6. Jigana has a talk with Baba about quitting the school plan, which is rejected. Jigana sniffs more glue and has a psychedelic vision of going to school ("I was floating. My bones were inflammable. My thoughts went out like electric currents into the night ... I saw the teacher writing around the cracks and patches of the blackboard like a skillful matatu threading his way through our pothole-ridden roads."). Tension up and story expanded via vision.
7. Maisha returns in a taxi. Baba picks the driver's wallet, but Maisha makes him return it. Tension up. (This scene could have been cut, I think.)
8. In the shack, Jigana tells Maisha that if she leaves, so will he. Everyone tells him to shut up, that the matter is off the table, that the school fee is already arranged. Maisha and Mama have a reconciliation, but it seems Maisha's still leaving. Tension up.
9. A kind of vigil, Maisha's last night. Mosquitoes attack. Misery deepens. Tension up.
10. Naema emerges as the new Maisha, says will take care of Jigana, pay for his school. Then she remembers that Maisha brought the feast after all, bags of random foods all but forgotten in the sadness of her impending departure. They all gorge, including beer. A great line: "The twins fell on their backs, laughing and vomiting." Taxi arrives, Maisha leaves. Jigana sniffs more glue, destroys his pen and pencil, gets dressed, weeps. Street kids circle their bounty, making off with the balloons and cards Maisha had also brought. Jigana uses the occasion to slip away. His last memory: "...the twins burping and giggling," the Ex-Mas feast at last. Tension released.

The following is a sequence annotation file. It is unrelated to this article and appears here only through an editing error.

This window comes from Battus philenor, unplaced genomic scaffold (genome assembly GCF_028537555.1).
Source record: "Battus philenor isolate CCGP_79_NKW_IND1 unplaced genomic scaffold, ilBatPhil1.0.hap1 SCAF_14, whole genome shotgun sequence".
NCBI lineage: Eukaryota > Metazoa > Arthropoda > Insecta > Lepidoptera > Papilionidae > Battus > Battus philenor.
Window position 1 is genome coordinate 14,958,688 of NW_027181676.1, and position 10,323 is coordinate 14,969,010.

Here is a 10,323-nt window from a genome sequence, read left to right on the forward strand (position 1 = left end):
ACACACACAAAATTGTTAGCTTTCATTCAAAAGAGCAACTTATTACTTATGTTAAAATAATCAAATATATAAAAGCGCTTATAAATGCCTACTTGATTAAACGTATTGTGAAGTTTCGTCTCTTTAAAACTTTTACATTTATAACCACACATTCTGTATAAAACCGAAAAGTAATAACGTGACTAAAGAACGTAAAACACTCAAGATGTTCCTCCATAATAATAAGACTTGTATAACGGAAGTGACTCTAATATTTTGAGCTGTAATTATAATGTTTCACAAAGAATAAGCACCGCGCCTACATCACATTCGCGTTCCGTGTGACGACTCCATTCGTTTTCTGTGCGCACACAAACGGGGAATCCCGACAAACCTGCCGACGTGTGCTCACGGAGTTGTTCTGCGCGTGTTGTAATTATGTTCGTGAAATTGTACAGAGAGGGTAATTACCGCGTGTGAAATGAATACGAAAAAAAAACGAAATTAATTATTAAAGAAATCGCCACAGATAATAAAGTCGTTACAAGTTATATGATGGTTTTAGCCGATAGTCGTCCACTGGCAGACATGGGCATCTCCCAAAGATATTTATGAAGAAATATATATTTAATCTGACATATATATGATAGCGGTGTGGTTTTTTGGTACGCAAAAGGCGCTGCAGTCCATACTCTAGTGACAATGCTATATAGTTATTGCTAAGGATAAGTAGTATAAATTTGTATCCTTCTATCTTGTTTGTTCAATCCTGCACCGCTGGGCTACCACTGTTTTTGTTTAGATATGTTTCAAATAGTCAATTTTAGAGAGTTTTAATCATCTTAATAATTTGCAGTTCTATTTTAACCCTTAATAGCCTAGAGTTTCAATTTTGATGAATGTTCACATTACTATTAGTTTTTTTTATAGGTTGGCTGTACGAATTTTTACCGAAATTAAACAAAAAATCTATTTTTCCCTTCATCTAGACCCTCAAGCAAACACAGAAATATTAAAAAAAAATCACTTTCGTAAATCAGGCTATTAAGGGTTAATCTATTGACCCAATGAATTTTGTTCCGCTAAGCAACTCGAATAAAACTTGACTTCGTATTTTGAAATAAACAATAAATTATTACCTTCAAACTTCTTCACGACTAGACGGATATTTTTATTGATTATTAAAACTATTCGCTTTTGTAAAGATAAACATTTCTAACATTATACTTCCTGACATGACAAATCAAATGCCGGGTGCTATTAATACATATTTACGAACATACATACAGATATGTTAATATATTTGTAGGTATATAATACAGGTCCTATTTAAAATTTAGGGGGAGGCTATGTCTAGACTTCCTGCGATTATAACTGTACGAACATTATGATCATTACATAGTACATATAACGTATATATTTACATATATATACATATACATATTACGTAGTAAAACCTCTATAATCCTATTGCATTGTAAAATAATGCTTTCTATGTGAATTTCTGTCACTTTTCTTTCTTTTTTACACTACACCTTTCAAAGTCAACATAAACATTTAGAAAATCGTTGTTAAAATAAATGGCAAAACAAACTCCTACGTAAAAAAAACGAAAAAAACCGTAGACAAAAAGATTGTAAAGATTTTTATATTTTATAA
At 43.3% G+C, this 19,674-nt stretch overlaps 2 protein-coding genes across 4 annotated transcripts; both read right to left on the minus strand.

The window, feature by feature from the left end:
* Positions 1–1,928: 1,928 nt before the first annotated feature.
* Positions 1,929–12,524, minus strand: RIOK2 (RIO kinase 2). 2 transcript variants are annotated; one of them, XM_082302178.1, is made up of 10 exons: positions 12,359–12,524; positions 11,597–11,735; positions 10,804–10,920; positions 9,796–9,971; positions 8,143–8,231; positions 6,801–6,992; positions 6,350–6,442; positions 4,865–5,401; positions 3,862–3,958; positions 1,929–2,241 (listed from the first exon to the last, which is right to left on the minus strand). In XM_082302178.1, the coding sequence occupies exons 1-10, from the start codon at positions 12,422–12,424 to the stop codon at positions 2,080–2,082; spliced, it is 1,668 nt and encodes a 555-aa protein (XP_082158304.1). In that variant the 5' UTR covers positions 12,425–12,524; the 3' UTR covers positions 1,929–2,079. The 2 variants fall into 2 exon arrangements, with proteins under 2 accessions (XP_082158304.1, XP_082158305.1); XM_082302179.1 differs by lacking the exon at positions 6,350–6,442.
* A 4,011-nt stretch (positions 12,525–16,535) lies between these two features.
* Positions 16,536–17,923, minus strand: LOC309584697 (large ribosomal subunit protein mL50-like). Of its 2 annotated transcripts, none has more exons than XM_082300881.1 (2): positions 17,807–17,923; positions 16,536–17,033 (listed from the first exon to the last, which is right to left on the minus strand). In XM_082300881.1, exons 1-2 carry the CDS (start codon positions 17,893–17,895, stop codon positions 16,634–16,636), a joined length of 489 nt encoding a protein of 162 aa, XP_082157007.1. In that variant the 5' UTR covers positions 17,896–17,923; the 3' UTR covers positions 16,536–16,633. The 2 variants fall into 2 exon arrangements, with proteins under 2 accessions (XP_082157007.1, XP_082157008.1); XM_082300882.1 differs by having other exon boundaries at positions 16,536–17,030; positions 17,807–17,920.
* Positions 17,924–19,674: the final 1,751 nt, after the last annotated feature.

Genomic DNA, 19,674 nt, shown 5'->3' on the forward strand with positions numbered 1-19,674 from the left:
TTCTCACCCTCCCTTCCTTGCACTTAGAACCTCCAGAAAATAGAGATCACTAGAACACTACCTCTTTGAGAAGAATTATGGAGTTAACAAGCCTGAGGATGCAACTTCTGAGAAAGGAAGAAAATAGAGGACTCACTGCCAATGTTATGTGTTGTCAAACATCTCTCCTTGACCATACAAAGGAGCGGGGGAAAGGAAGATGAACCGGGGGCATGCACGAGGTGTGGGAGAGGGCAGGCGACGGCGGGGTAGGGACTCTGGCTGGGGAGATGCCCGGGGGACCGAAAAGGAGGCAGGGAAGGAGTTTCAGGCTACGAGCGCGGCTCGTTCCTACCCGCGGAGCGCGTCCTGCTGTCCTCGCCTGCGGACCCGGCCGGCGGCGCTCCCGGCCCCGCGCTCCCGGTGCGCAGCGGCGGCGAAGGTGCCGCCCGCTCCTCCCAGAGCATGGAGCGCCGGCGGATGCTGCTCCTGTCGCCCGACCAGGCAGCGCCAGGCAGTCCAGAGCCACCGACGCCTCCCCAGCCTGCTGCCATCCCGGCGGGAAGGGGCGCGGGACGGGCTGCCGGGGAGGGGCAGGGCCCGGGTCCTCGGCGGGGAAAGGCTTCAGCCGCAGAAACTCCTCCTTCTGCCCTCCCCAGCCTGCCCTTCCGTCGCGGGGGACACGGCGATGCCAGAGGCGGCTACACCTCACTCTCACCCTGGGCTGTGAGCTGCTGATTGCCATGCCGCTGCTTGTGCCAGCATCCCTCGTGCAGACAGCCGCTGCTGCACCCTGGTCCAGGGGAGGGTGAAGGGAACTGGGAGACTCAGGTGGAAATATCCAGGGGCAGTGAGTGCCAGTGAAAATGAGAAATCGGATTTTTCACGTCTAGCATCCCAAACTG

This is not just a Christmas tale, then, but a coming-of-age story. Jigana tells us which development he wants (school) in the story, and the action shows whether he's going to get it -- he's not. He's going to have to get things for himself. He bails on the situation, following the example of his sister. It's hard to gauge whether he does the right thing. A family splitting apart is not good, though it could be argued he's already at rock bottom here. Still, it's a bit abrupt, as we've spent a lot of time getting to know the family with all its weaknesses and difficulties, and he plainly loves them, but in the end he simply ditches them.